It’s a ‘yes’ or ‘no’ question.
Ask a professional athlete, and you will enable a rage of passionate denial. Ask an analyst and, admittedly or not, his or her reaction will yield a different result.
For whatever reason – probably the underlying theme centered around failure – it appears taboo to openly accept that moral victories exist.
Everything is debatable, especially in the world of sports, and there is never a clear-cut rule for anything. As always, the topic of conversation was sparked by one particular incident: the Denver Broncos staging a comeback in Seattle, only to lose in overtime. Does this mean that ‘moral victories’, as we tend to define them, exist? More importantly, like many other aspects of sports, it should be noted that no such definition can be found without debate.
Removing the literal sense from the term, the question is less whether or not the Broncos ‘won’ anything on Sunday (they didn’t), but rather if they learned anything. The typical response frequently thrown around as an answer to this question appears to be oversimplified at first glance: Denver believes it can hang with Seattle.
It’s easy to scoff at the thought. For starters, the Broncos are a professional sports franchise, and in a more respected sense of the term than the Jaguars or Buccaneers. They aren’t just paid to play football. They are constructed to win. To consider that a 13-win team from one year ago feels intimidated by eleven players in teal and neon green is as naive a thought as thinking they are suddenly alleviated from that concern. No part of the Seahawks scared the Broncos entering Sunday’s game, and no less is fear-inducing now.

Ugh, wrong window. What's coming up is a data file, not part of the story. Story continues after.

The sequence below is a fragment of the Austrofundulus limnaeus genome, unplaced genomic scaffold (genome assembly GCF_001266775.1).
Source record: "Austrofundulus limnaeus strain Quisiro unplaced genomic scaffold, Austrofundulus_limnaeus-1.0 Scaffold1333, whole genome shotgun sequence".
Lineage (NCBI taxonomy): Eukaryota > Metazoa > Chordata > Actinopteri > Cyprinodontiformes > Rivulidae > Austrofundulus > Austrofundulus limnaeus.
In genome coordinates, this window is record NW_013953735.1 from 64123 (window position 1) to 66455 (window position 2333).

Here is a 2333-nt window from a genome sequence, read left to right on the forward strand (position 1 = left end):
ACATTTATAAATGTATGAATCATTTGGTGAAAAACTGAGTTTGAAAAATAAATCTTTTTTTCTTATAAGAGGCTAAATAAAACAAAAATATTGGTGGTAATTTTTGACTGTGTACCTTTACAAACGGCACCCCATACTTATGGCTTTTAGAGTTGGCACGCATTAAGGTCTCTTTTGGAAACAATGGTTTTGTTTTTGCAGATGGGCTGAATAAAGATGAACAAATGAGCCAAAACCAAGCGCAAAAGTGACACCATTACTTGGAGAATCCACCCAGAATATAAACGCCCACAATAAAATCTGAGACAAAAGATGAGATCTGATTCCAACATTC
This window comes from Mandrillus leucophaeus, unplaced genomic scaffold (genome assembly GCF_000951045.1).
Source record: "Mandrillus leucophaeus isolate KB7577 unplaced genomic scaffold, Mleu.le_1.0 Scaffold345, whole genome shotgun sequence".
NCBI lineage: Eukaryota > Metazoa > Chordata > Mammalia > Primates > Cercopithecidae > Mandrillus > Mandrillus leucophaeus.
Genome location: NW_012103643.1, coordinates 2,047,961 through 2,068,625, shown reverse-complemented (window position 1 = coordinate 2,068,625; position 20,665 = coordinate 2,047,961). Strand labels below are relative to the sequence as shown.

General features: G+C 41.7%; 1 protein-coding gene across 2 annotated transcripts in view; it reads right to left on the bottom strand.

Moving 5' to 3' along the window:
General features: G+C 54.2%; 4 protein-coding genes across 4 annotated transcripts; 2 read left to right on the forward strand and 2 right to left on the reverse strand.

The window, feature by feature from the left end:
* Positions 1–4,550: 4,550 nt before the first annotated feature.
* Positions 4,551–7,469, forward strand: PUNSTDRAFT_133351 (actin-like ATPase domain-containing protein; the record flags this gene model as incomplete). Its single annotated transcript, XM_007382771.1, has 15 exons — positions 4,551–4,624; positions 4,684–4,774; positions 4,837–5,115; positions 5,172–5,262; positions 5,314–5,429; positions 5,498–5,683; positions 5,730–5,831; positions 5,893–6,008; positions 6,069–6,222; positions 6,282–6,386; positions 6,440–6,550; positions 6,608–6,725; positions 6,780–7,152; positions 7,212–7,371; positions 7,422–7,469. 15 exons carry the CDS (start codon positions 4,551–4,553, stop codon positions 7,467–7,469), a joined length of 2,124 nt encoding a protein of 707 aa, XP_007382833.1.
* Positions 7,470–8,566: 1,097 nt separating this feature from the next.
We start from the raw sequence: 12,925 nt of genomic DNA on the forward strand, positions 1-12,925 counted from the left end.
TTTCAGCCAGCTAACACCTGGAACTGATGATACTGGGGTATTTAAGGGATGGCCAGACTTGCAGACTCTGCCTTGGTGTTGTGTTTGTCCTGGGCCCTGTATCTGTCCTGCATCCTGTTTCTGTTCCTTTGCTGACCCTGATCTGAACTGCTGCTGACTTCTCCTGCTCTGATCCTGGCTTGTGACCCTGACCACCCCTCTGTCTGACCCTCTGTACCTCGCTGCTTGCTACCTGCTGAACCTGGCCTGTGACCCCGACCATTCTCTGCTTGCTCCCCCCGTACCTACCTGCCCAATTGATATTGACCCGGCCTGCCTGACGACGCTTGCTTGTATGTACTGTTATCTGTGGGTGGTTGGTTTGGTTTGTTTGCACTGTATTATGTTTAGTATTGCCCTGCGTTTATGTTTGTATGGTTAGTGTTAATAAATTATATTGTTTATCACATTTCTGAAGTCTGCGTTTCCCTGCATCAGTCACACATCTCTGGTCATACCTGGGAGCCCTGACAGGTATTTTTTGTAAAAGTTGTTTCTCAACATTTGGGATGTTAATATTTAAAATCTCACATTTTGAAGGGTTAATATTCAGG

How then, if not for confidence, can Sunday’s comeback loss be considered beneficial for the Broncos? For the same reason why Seattle was destined to win the game all along.
While not to the epic proportions of Super Bowl XLVIII, the Broncos were largely dominated through most of their rematch with the defending champions. With just over one quarter of play remaining, the Seahawks held a 17-3 lead and were lining up for a field goal attempt. The normally sure-footed Steven Hauschka was about to give Seattle a three-score lead against a team whose generally prolific offense had managed less than a handful of points.
As the story goes, Hauschka missed the kick, the Broncos recorded a safety, scored a touchdown, managed to throw an interception and still found themselves in a position to tie the game. With one more defensive stop, Denver forced another Hauschka field goal – this time, the kick was good – that began one of the most impressive moments of the young 2014 season.
Peyton Manning led the Broncos, in Seattle, 80 yards for a game-tying touchdown. To cap off the drive, Denver converted the critical two-point conversion with an outstanding catch by Demaryius Thomas in the back of the endzone. Comeback complete.
Not so fast.
As well-documented as Denver’s fourth quarter was, Seattle’s overtime is all that matters for the final score. The Seahawks methodically marched down the field to respond with their own touchdown drive; this one, the game-winner.